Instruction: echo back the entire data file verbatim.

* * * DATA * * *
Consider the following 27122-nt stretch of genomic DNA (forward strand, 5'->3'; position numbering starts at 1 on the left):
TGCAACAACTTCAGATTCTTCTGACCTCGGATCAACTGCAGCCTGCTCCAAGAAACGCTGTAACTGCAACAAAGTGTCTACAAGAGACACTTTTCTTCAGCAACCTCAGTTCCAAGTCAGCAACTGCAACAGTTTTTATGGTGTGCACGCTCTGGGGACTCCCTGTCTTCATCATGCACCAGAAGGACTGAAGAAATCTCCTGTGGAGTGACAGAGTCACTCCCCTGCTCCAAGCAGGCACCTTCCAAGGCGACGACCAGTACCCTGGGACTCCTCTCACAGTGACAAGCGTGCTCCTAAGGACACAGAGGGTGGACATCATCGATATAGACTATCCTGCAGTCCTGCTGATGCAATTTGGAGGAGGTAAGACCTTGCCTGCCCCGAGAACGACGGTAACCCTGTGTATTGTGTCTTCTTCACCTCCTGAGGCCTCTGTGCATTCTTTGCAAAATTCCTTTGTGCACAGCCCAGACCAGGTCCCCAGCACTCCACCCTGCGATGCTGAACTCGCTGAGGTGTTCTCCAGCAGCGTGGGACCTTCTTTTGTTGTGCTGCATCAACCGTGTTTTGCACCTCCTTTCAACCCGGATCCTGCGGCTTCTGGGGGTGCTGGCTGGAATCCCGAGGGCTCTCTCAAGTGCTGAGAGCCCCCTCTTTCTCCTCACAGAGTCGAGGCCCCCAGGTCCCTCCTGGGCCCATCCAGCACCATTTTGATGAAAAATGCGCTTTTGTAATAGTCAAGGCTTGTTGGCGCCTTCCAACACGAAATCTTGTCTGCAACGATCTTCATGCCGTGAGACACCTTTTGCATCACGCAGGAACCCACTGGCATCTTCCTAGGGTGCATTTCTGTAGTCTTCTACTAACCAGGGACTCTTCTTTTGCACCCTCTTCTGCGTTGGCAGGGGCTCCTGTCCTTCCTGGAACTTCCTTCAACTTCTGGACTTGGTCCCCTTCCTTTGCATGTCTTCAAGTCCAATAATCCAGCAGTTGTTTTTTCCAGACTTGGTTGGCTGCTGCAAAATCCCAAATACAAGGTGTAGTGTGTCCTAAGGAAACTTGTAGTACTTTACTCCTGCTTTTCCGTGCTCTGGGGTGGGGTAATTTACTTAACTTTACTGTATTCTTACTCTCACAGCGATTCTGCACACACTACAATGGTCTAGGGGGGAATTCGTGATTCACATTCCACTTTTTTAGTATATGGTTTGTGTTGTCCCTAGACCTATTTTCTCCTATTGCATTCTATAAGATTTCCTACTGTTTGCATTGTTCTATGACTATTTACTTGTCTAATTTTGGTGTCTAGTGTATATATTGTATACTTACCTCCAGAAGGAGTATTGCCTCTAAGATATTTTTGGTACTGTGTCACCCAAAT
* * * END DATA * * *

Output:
Consider the following 27122-nt stretch of genomic DNA (forward strand, 5'->3'; position numbering starts at 1 on the left):
TGCAACAACTTCAGATTCTTCTGACCTCGGATCAACTGCAGCCTGCTCCAAGAAACGCTGTAACTGCAACAAAGTGTCTACAAGAGACACTTTTCTTCAGCAACCTCAGTTCCAAGTCAGCAACTGCAACAGTTTTTATGGTGTGCACGCTCTGGGGACTCCCTGTCTTCATCATGCACCAGAAGGACTGAAGAAATCTCCTGTGGAGTGACAGAGTCACTCCCCTGCTCCAAGCAGGCACCTTCCAAGGCGACGACCAGTACCCTGGGACTCCTCTCACAGTGACAAGCGTGCTCCTAAGGACACAGAGGGTGGACATCATCGATATAGACTATCCTGCAGTCCTGCTGATGCAATTTGGAGGAGGTAAGACCTTGCCTGCCCCGAGAACGACGGTAACCCTGTGTATTGTGTCTTCTTCACCTCCTGAGGCCTCTGTGCATTCTTTGCAAAATTCCTTTGTGCACAGCCCAGACCAGGTCCCCAGCACTCCACCCTGCGATGCTGAACTCGCTGAGGTGTTCTCCAGCAGCGTGGGACCTTCTTTTGTTGTGCTGCATCAACCGTGTTTTGCACCTCCTTTCAACCCGGATCCTGCGGCTTCTGGGGGTGCTGGCTGGAATCCCGAGGGCTCTCTCAAGTGCTGAGAGCCCCCTCTTTCTCCTCACAGAGTCGAGGCCCCCAGGTCCCTCCTGGGCCCATCCAGCACCATTTTGATGAAAAATGCGCTTTTGTAATAGTCAAGGCTTGTTGGCGCCTTCCAACACGAAATCTTGTCTGCAACGATCTTCATGCCGTGAGACACCTTTTGCATCACGCAGGAACCCACTGGCATCTTCCTAGGGTGCATTTCTGTAGTCTTCTACTAACCAGGGACTCTTCTTTTGCACCCTCTTCTGCGTTGGCAGGGGCTCCTGTCCTTCCTGGAACTTCCTTCAACTTCTGGACTTGGTCCCCTTCCTTTGCATGTCTTCAAGTCCAATAATCCAGCAGTTGTTTTTTCCAGACTTGGTTGGCTGCTGCAAAATCCCAAATACAAGGTGTAGTGTGTCCTAAGGAAACTTGTAGTACTTTACTCCTGCTTTTCCGTGCTCTGGGGTGGGGTAATTTACTTAACTTTACTGTATTCTTACTCTCACAGCGATTCTGCACACACTACAATGGTCTAGGGGGGAATTCGTGATTCACATTCCACTTTTTTAGTATATGGTTTGTGTTGTCCCTAGACCTATTTTCTCCTATTGCATTCTATAAGATTTCCTACTGTTTGCATTGTTCTATGACTATTTACTTGTCTAATTTTGGTGTCTAGTGTATATATTGTATACTTACCTCCAGAAGGAGTATTGCCTCTAAGATATTTTTGGTACTGTGTCACCCAAAT